Autism is the fastest growing development disability in the United States, with an annual 10-17 percent increase according to the Center for Autism. Yet it is continuously one of the most stereotyped and ill-informed mental illness throughout the country. Kaity Meagher and the rest of her executive board is hoping to change this culture at Marist College by founding their own Autism Speaks U chapter.
“Autism Speaks U is a branch organization off of Autism Speaks, which advocates, educates, and raises funds for autism research,” says Meagher, president and founder of the Marist chapter. “Autism Speaks U is different because it is a program specifically for colleges and universities across the country.”
Meagher, a junior psychology and special education major at Marist, was inspired to start this chapter following the tragic death of her lifelong friend Sydne Jacoby in November of 2011. Jacoby was a student at the University of Massachusetts and board member on their Autism Speaks U chapter.
“After a few months I knew that with her passion and mine, forming a chapter here was what I knew I wanted to do then more than ever before,” says Meagher.
Meagher started the process of getting support by talking with family, friends, faculty members at Marist and anyone else who could give her direction in this new journey. She approached the Education department, office of Special Services, Student Government Association and Student Activities, finding growing support all along the way. Soon enough she had a 12 person executive board, 500 plus signatures on a petition and 62 people interested in being a part of a this new organization.
“Kaity is really the one to thank for starting the club at Marist,” says Brianna Carey, executive board member. “She went around to different education classes and asked if anyone would be interested in being involved. From there, the long process with student government and college activities began.”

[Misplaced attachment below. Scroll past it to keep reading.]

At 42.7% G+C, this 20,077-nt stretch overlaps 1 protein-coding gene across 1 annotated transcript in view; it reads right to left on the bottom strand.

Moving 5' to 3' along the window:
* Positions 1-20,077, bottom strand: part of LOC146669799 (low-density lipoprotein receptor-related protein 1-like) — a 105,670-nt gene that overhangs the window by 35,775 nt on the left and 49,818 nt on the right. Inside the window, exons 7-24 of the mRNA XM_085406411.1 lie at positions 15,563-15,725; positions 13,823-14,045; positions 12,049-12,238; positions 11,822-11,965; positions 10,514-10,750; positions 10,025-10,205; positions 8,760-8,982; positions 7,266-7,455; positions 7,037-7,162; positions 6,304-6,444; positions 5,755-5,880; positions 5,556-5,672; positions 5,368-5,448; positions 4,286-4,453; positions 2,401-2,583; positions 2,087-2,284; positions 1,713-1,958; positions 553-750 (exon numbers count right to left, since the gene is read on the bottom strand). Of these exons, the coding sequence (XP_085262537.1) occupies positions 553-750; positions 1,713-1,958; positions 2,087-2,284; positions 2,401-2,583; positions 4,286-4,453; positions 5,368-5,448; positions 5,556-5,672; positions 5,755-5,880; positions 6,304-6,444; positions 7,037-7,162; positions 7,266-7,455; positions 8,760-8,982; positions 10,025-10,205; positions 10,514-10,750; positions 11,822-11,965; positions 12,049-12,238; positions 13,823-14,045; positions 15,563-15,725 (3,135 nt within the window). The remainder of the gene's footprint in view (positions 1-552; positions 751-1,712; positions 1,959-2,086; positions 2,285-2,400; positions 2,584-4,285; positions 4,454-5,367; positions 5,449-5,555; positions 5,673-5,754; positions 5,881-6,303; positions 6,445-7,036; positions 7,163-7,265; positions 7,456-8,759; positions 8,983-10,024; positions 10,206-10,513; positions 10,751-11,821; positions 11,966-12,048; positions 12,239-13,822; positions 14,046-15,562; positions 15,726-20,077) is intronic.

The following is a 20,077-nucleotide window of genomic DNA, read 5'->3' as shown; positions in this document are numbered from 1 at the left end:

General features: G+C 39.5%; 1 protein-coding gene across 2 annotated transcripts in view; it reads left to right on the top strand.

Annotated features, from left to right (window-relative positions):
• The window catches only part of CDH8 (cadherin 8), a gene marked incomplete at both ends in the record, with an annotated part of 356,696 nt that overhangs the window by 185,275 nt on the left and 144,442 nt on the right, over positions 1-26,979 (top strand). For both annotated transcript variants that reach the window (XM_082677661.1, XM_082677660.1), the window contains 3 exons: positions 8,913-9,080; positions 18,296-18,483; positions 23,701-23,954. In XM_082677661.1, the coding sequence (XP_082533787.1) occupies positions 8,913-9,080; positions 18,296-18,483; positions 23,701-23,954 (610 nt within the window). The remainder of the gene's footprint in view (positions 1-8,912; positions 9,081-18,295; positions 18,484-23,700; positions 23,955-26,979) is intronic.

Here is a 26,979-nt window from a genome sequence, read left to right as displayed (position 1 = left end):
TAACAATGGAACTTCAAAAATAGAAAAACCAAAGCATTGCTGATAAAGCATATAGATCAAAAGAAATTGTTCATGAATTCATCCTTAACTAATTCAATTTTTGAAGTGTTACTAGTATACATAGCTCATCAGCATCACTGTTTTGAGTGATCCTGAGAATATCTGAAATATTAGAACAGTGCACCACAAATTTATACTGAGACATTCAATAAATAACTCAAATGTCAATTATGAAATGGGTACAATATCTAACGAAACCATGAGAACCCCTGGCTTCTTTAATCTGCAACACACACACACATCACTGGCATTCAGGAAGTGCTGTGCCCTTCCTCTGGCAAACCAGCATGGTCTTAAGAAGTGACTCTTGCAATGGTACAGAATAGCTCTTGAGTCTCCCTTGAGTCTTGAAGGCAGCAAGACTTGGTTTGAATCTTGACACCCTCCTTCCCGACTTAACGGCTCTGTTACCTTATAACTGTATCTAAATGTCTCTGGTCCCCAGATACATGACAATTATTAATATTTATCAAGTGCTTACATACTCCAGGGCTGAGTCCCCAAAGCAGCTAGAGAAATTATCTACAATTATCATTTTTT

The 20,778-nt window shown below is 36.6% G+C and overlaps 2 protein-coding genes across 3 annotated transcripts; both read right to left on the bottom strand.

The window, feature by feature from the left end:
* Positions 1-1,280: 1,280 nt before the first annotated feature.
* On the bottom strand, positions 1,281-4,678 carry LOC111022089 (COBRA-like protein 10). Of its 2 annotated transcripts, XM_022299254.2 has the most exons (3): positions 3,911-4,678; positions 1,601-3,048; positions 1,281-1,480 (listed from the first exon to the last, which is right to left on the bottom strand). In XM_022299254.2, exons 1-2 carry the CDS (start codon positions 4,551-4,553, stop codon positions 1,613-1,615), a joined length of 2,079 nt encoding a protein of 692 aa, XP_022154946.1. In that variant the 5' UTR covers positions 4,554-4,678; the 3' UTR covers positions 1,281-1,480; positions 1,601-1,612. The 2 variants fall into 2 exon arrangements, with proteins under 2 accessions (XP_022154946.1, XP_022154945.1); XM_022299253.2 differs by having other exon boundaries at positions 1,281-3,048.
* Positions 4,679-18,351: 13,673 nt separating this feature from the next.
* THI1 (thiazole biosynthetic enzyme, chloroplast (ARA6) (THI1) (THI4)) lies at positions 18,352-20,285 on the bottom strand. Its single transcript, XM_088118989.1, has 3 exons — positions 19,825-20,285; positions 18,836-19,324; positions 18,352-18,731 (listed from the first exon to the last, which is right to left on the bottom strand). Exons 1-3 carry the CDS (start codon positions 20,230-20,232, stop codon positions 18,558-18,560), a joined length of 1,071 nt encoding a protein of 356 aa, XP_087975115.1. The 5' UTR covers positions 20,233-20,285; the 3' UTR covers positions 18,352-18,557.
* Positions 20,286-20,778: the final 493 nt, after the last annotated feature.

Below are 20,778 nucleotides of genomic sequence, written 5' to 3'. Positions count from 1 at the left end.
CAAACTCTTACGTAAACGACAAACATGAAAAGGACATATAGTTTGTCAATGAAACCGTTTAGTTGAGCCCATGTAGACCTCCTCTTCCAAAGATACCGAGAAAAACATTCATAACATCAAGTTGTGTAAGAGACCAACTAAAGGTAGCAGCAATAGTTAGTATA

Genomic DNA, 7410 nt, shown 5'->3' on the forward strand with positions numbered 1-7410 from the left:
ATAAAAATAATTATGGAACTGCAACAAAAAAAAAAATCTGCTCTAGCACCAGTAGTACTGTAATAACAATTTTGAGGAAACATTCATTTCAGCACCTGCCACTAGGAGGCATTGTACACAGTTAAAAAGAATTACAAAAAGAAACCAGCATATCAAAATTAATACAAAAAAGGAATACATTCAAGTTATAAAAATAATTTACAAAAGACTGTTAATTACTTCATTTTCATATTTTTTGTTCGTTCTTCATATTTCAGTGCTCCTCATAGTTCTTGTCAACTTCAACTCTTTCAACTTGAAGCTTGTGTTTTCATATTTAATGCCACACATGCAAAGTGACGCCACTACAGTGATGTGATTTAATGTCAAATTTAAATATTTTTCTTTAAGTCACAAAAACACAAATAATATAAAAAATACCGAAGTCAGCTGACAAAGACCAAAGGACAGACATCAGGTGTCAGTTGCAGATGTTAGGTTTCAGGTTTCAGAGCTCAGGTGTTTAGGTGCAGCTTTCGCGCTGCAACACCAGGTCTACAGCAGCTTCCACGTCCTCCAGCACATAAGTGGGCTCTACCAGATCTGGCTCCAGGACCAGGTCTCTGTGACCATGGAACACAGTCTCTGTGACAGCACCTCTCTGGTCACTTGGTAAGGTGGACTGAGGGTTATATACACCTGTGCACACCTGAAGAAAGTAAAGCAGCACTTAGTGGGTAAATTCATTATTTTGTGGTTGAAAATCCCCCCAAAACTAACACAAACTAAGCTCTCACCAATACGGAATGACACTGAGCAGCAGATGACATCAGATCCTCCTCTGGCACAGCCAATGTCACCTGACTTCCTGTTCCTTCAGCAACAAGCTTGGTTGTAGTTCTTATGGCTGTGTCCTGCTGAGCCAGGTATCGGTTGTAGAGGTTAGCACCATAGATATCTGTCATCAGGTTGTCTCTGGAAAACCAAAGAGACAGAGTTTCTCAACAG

This process wrapped up in late November 2013 with Meagher receiving approval from the Student Government Association to officially hold meetings in the spring of 2014.
“I honestly was, and still am, amazed by the amount of support that we have received and that we are continuing to receive,” says Meagher.
Autism Speaks U was officially launched in 2008 and is a part of its parent organization Autism Speaks, which was founded in 2005 by Bob and Suzanne Wright, grandparents of a child with autism. Since their inaugural event in 2006 at the Penn State University, Autism Speaks U has raised over 1 million dollars, according to the Autism Speaks U website.
While the majority of students who are drawn to this program are special education or psychology majors such as Meagher, for some there is a much more personal relationship with Autism.
“I have a connection with Autism from my own brother John was diagnosed at the age of three,” says Caroline Sullivan an executive board member. “There was no hesitation on my part in terms of wanting to help Kaity with the process of forming this club on campus.”
It is with this sort of dedication and determination combined with the need to continue to help and advocate for those who are not able to do so themselves which has lead to the success of the Autism Speaks U organization at a national level.
Even before the organization was officially recognized at Marist, Meagher and her executive board was hard at work planning different possible events for the spring. All of them, centered around the main goal of the organization: raising awareness and better educating students at Marist about autism.
The two major events planned for the spring semester so far are Light it up Blue on April 2nd, which is autism awareness day, and a Color Run/Walk across campus.
The Light it Up Blue event is an event Meagher has done before, but never with an Autism Speaks U chapter.
“We have done this event before here, lighting up the Rotunda blue, but I would really like to make this year’s event bigger and better than before,” says Meagher.
The second event is one in which Meagher is most looking forward to.
“The second major event we want to hold here is Marist’s first ever Color Run/Walk,” says Meagher. “I’m picturing it being all different shades of blue powder being thrown at participants, which would obviously make us as a chapter stand out.”
Recruitment Chair Jamie Landry also looks toward huge factor for the success of this organization and hopes to have different programs centered around gaining involvement.
“I hope to have a huge program at the beginning of next semester to let people know what the club is all about,” says Landry.
With the road ahead looking promising Meagher is nothing but excited to continue to grow this organization on the Marist campus.
“We want nothing more than to be a success on this campus, and to leave a lasting legacy for years to come,”says Meagher.